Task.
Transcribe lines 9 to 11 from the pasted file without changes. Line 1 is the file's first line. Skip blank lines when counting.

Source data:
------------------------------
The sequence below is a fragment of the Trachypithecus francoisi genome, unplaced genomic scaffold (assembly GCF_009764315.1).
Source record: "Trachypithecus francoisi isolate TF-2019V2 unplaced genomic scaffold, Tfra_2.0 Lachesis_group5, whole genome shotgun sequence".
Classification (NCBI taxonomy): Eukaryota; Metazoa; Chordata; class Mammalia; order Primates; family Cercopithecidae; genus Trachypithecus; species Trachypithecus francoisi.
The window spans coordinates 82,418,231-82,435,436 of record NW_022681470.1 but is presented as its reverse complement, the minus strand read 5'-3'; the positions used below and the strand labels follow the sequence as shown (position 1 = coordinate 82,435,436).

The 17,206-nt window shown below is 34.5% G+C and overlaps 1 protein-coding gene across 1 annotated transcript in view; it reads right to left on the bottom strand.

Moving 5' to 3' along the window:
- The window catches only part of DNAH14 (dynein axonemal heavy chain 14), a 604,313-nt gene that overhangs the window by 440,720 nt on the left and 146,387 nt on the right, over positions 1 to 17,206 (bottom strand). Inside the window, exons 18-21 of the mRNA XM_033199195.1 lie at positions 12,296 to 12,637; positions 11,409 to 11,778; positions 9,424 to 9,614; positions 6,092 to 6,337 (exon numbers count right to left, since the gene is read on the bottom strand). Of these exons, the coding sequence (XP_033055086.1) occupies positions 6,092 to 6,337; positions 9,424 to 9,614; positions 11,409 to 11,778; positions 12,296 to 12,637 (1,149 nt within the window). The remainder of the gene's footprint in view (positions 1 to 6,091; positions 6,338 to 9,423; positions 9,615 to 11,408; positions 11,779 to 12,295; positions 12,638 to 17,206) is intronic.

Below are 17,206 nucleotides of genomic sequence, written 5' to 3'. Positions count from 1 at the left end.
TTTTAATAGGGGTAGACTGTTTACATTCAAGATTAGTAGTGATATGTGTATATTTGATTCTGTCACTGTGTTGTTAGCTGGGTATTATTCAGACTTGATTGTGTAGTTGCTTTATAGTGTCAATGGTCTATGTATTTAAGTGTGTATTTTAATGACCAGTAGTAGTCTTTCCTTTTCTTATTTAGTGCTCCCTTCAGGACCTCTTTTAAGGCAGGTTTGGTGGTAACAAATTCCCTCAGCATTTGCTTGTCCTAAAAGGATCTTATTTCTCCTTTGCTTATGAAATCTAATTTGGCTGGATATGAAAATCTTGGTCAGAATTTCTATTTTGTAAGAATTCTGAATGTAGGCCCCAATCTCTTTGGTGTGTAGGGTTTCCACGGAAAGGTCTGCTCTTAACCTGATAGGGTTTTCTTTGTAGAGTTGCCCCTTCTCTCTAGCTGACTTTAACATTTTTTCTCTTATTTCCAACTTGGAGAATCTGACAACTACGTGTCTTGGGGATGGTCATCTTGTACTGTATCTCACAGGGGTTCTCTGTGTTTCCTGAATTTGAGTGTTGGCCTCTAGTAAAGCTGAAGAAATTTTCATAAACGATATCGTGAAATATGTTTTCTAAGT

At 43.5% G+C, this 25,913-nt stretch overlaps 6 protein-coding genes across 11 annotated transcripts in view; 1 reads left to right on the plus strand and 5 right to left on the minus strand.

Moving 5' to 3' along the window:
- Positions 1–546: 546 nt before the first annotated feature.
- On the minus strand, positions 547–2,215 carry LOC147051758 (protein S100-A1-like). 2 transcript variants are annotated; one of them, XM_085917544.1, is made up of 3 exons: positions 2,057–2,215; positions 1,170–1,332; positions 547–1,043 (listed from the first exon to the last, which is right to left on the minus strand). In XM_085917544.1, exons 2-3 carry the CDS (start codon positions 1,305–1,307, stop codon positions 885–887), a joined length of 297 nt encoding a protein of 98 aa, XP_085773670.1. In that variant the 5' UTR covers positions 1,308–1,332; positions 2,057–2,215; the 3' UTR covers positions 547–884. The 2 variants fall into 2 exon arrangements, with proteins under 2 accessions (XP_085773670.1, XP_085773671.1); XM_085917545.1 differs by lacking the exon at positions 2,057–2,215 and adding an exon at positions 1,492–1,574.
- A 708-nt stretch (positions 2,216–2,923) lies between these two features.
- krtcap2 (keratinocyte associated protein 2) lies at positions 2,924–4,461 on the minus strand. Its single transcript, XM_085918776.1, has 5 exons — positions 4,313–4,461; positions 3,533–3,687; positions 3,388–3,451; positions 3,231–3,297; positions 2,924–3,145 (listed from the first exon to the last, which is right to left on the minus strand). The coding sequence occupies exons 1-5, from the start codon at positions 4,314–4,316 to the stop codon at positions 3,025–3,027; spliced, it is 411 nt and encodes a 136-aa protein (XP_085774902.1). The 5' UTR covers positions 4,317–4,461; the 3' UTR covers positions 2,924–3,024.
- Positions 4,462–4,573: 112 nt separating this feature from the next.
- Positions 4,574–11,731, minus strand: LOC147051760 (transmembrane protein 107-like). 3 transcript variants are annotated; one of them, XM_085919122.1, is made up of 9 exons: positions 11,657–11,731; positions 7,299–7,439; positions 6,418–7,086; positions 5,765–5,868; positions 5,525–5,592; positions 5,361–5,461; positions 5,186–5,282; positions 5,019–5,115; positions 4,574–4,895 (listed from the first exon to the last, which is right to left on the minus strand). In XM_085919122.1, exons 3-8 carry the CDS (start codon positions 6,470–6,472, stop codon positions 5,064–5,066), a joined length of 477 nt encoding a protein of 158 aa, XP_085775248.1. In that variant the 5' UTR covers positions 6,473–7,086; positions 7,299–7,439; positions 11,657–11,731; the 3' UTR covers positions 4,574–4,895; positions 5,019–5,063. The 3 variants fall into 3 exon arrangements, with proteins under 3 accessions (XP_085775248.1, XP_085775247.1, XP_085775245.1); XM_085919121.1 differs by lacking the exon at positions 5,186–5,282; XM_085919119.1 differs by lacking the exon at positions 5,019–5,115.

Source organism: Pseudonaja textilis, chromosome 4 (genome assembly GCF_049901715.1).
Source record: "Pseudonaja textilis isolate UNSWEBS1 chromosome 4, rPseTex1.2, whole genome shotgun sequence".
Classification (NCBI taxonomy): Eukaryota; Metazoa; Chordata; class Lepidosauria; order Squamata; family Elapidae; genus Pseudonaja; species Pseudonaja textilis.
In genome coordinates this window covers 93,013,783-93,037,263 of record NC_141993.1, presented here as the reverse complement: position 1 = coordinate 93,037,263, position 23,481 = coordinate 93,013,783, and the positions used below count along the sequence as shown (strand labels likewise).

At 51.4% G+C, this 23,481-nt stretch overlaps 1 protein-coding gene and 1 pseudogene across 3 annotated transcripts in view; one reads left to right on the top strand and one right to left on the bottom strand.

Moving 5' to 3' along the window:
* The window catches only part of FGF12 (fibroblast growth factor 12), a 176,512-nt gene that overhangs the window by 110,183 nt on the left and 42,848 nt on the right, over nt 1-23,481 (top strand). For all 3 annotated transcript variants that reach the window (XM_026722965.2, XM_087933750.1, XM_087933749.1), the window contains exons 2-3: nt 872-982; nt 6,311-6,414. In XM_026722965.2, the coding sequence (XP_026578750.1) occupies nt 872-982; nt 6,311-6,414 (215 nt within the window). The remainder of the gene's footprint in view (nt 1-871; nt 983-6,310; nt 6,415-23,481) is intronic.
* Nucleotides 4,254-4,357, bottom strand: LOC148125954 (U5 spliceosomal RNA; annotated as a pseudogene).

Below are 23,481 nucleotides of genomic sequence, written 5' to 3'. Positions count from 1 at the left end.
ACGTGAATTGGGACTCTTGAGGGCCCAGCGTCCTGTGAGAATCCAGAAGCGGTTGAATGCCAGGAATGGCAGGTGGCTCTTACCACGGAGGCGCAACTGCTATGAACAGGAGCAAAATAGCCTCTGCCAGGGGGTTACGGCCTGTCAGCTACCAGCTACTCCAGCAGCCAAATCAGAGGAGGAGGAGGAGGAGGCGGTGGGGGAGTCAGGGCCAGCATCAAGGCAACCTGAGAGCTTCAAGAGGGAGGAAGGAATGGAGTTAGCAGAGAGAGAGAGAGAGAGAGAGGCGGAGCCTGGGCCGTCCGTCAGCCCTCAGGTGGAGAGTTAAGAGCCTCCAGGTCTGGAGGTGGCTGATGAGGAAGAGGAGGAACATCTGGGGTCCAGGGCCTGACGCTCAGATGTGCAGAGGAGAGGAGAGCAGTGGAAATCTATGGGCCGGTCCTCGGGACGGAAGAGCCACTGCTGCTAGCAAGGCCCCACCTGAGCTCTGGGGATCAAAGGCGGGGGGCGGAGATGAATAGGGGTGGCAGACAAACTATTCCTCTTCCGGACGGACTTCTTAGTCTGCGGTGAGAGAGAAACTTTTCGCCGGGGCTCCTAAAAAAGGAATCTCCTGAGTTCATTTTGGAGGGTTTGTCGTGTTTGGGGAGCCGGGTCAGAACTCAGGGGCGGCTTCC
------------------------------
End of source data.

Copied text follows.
TTTTAATAGGGGTAGACTGTTTACATTCAAGATTAGTAGTGATATGTGTATATTTGATTCTGTCACTGTGTTGTTAGCTGGGTATTATTCAGACTTGATTGTGTAGTTGCTTTATAGTGTCAATGGTCTATGTATTTAAGTGTGTATTTTAATGACCAGTAGTAGTCTTTCCTTTTCTTATTTAGTGCTCCCTTCAGGACCTCTTTTAAGGCAGGTTTGGTGGTAACAAATTCCCTCAGCATTTGCTTGTCCTAAAAGGATCTTATTTCTCCTTTGCTTATGAAATCTAATTTGGCTGGATATGAAAATCTTGGTCAGAATTTCTATTTTGTAAGAATTCTGAATGTAGGCCCCAATCTCTTTGGTGTGTAGGGTTTCCACGGAAAGGTCTGCTCTTAACCTGATAGGGTTTTCTTTGTAGAGTTGCCCCTTCTCTCTAGCTGACTTTAACATTTTTTCTCTTATTTCCAACTTGGAGAATCTGACAACTACGTGTCTTGGGGATGGTCATCTTGTACTGTATCTCACAGGGGTTCTCTGTGTTTCCTGAATTTGAGTGTTGGCCTCTAGTAAAGCTGAAGAAATTTTCATAAACGATATCGTGAAATATGTTTTCTAAGT

At 43.5% G+C, this 25,913-nt stretch overlaps 6 protein-coding genes across 11 annotated transcripts in view; 1 reads left to right on the plus strand and 5 right to left on the minus strand.

Moving 5' to 3' along the window: